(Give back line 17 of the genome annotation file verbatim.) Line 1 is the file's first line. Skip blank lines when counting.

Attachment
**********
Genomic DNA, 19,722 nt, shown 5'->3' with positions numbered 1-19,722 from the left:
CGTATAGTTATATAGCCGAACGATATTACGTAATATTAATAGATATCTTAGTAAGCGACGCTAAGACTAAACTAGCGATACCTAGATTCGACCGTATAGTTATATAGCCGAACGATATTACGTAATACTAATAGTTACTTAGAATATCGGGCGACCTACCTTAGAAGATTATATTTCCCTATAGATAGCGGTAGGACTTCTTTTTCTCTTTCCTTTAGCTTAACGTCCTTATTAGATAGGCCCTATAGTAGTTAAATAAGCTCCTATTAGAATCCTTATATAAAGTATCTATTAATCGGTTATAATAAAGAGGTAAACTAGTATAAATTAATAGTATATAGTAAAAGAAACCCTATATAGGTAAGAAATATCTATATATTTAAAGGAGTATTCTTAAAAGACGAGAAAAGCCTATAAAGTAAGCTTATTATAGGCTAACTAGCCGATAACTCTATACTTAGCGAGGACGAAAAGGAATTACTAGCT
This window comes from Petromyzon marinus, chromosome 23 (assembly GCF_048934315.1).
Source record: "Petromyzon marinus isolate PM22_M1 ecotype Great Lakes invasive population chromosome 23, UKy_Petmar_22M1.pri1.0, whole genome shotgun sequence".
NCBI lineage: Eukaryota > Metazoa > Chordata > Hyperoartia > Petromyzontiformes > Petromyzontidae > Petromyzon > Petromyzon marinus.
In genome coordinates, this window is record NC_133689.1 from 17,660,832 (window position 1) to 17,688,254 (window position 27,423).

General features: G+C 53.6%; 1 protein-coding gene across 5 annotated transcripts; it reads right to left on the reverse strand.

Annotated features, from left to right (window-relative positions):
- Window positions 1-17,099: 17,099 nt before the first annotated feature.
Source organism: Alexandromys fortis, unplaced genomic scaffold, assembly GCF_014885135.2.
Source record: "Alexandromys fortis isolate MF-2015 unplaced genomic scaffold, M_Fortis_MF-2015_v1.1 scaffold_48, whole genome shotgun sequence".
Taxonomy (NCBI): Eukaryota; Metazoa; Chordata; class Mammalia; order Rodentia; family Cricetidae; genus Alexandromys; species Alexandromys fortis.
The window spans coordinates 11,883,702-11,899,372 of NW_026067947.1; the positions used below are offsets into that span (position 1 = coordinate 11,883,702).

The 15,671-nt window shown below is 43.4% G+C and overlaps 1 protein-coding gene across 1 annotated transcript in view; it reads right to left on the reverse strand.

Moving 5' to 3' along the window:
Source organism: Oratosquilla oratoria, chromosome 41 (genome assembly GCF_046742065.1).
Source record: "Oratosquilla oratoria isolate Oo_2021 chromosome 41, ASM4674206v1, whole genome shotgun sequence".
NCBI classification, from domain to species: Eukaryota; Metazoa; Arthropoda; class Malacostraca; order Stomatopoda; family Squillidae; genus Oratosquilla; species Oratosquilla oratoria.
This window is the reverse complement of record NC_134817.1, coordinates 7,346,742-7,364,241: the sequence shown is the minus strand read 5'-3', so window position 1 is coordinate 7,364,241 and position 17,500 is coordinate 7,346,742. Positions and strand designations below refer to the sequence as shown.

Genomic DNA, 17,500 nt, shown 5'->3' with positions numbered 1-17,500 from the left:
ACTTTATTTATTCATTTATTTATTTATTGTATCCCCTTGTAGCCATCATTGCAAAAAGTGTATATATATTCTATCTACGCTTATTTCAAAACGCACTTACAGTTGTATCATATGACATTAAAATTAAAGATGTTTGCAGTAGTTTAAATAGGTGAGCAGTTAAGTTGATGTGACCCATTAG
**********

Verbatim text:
Source record: "Oratosquilla oratoria isolate Oo_2021 chromosome 41, ASM4674206v1, whole genome shotgun sequence".